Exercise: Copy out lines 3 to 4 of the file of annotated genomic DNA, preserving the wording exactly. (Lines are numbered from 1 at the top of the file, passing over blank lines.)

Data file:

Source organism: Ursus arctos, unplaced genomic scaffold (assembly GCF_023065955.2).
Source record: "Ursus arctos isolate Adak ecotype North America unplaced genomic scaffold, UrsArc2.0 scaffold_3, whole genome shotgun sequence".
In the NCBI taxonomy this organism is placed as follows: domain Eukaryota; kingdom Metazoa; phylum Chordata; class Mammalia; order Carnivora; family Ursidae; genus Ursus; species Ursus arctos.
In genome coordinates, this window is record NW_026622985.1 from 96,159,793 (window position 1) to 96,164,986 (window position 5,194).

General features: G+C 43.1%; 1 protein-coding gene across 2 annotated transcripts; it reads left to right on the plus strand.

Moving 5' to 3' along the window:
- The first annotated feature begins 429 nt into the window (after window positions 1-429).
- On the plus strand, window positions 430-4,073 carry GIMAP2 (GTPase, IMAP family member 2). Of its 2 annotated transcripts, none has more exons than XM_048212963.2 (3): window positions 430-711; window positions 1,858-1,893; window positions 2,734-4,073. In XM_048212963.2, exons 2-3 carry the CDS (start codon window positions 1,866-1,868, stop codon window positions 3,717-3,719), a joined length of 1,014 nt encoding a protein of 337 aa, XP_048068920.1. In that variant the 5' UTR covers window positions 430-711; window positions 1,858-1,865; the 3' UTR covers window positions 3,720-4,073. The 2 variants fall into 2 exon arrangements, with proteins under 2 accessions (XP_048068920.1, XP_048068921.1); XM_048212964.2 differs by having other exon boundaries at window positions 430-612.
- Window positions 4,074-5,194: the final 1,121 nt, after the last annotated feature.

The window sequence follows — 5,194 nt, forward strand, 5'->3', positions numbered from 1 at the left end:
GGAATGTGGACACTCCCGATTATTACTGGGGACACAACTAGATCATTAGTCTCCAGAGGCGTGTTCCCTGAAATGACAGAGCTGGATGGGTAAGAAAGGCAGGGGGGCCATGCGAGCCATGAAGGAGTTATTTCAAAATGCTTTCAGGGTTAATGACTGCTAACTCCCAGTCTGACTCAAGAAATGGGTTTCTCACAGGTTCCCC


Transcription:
In the NCBI taxonomy this organism is placed as follows: domain Eukaryota; kingdom Metazoa; phylum Chordata; class Mammalia; order Carnivora; family Ursidae; genus Ursus; species Ursus arctos.
In genome coordinates, this window is record NW_026622985.1 from 96,159,793 (window position 1) to 96,164,986 (window position 5,194).